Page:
Welcome to the Working Week
Everyone in my immediate family must read this article. Pay close attention to the second-to-last paragraph. Enjoy.
Shockingly, tomorrow is my last day of joblessness. Yes, you read that correctly. After three years of chronic "freelancing," and seemingly out of nowhere, I will re-enter the world of work Monday morning at 9 a.m.
And who are these obvious fools who have hired me, you ask? None other than the people who've given me the greatest $50 a week job in the universe, The San Francisco Examiner.
I'm not being facetious. I have absolutely loved my $50 a week "gig" with Brand X, and in fact will be one melancholy sportswriter tomorrow night, when I cover my last game, Mills vs. Half Moon Bay. That it is at Half Moon Bay is nice, since the first game I covered last season was at Half Moon Bay. And so life continues its nice little circle, as Andy Williams once sang in a Christmas Special that has been taking up space in my memory since 1967.
The world is a circle
Without a beginning
Without an end
So sang Andy while wrapped in a cardigan sweater, Claudine Longet already buried somewhere in his past.
Unfortunately, my new job will not involve dredging up ancient and obscure pop culture references. Instead, I will be neatly wrapping past failures up with future successes (I hope) as the Examiner's new real estate reporter. Once a week, Brand X will flop onto your porch swollen with a 16-page real estate section, mostly written by me.
What will I write about, you ask? Unlike the paranoid and obtusely authoritarian
San Francisco Chronicle, I will not offer weekly updates of how quickly the sky is falling. Since my new boss's boss's boss told me (his words) that we were going to be more "hip," than the old dying Chron, I guess I will be dishing out of-the-moment, streetwise articles about houses in San Francisco (and San Mateo County), which is fine with me. If he wants to look out at a bald guy wearing the last of his three aged and wrinkled dress shirts and see "hip," then maybe he knows something the rest of us don't.
Everyone keeps saying, "Are you excited?" Well, yes and no. Yes because I went out and got a job, thus keeping us from the poorhouse. Yes because it's actually a writing job, unlike the potentially spirit-crushing corporate "communications" job I foresaw when I began this search. Yes because for all of my career failures, my record when I'm hired to actually write is pretty good.
But also no. Or if not "no," than maybe more of an apples vs. oranges answer like, "Well, yes, but I'm a little freaked out, too." As all of us under our small and crumbling roof should be.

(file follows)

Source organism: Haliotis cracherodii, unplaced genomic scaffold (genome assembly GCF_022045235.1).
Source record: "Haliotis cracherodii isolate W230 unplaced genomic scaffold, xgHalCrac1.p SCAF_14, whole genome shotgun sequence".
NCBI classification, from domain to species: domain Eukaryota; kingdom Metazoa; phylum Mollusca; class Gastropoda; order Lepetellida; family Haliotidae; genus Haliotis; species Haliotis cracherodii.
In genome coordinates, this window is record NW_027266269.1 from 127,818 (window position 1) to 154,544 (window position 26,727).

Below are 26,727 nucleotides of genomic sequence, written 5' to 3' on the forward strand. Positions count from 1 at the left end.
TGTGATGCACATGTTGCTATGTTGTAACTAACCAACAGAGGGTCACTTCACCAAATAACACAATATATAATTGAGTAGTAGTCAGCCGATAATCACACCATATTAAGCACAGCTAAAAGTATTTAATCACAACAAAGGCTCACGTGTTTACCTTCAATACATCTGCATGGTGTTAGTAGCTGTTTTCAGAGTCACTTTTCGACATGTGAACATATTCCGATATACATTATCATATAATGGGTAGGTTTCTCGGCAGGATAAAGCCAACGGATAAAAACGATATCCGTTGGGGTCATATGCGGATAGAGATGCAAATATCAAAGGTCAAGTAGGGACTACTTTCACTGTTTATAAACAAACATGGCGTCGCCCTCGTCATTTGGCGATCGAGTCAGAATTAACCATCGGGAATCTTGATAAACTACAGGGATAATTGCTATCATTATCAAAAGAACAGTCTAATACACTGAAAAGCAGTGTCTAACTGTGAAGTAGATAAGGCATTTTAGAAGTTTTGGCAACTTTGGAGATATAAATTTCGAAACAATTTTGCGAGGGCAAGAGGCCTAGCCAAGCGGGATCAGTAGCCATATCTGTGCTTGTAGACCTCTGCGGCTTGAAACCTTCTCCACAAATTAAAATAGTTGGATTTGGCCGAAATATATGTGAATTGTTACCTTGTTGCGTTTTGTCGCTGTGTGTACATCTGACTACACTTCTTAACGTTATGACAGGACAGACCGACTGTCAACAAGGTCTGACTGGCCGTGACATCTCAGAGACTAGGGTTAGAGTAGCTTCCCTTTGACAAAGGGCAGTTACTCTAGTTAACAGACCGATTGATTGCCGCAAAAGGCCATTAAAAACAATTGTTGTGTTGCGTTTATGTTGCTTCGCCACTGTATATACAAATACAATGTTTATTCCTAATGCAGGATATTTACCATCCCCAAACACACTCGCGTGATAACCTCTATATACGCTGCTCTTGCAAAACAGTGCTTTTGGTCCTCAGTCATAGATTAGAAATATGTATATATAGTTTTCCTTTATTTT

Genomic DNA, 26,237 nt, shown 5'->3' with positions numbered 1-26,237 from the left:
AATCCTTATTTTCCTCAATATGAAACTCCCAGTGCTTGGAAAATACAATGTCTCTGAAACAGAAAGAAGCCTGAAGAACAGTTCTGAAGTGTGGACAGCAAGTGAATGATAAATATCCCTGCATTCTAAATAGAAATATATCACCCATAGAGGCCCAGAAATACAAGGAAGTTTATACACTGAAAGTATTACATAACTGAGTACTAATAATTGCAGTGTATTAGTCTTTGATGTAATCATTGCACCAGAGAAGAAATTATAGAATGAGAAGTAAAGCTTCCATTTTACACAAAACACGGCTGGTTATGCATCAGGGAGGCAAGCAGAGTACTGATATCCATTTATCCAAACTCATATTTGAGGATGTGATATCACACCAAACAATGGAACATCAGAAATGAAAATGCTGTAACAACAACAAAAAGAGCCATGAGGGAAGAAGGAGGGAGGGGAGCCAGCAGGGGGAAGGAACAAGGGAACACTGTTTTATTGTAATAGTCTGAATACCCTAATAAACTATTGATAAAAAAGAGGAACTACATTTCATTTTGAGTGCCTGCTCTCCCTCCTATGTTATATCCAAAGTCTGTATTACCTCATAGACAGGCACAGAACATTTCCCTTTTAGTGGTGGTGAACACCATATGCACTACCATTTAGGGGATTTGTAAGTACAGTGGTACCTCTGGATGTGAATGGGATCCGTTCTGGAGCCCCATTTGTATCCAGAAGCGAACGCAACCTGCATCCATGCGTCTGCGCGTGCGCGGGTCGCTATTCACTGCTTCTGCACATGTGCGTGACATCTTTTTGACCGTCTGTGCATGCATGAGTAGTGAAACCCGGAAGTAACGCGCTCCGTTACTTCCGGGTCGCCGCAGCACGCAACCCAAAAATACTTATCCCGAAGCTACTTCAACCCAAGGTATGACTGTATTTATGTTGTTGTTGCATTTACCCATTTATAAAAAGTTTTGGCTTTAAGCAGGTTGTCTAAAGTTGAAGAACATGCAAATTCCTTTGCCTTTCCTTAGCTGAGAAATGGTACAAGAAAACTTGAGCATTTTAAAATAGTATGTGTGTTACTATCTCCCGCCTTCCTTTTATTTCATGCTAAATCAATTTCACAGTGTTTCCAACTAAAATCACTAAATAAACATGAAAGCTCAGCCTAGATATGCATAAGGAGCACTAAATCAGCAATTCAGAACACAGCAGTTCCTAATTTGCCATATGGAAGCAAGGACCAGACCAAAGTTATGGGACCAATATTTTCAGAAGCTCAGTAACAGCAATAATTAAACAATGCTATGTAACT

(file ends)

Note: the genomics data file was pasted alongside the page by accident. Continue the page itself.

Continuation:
Shack, for one, will be slammed with a massive life change starting Monday. Saying "so long" to his daily romps at the dog park and the half-hour play sessions that have him eagerly awaiting my return from the gym each day, he will have to adjust to the life of a two-income family dog. Hours of sitting in the concrete corridor that is our backyard await him. Thrice-weekly sessions with a dog walker. No more mid-morning playing. No staring out the front window for hours at a time.
His life will change.
And then there's the Jawa, who'd gotten so used to the idea that my getting a job would equal financial salvation that he'd spent the past few weeks asking me, a la my mother, if I'd gotten a job yet. He, I am sure, will not miss the refrain "because we don't have any money," but how will he feel not having his dad at the ready each day. What about next summer, when my water park attendance drops from four to zero? And what happens during all of those Thursday and Friday Jewish holidays that litter the school calendar during September and October?
I'm sure we can do it. I mean, most people do it. They haven't been lucky enough to have three years where their primary job is getting their kid to and from school, coaching his teams and volunteering to chaperone field trips. Both Shack and the Jawa tend to squish their bodies up against me when we're all home together. Will that change, now that I won't be constantly present in their lives?
And what about Brandeis Hillel Day School? Here's a list of this year's volunteering responsibilities:
Parent Association Secretary
Campus Tours Leader
Grandparents' Day Chaperone
Okay, I think that's it. And that's my answer to the question, "Okay, you haven't been in an office setting for quite awhile. How do you think you'll function in one now?"
All of these new issues, things we haven't faced, basically, since I was a dot-com flameout in 2001. In return I get two things: money and a professional purpose in life. I get to go from having a three-paragraph answer to the cocktail party question, "And what do you do?" to a neat, easily digested, completely respectable response: "I'm a journalist. I work at the San Francisco Examiner."
Already people have tried to slice through my haze of ecstasy, and I appreciate their concern (and tips), but I'd kind of like to just sit back and enjoy the haze. It feels not unlike the time the seventeen-year-old me went to Roger A. Hunt's house after my first date with the future ex-Mormon New Yorker. "This is the greatest part," I told him. "it's all just laying out there in front of me, and I'm standing on the hill, looking down at it."
But don't get too excited about the money. I did the math, and figured that I will be making approximately 28% of what Sandra Bullock pulls down. Ink-stained wretch, indeed.
So family, did you enjoy that article about our hometown? Yes, Scranton, PA is "hip," an idea that I always assumed would require the earth shifting off of its axis to come true. I always thought it was hip, frankly. Even now it fits into the paradigm of an old, small, dirty city with real ethnic neighborhoods that I like.
I'm pretty sure that's not what they're talking about, though.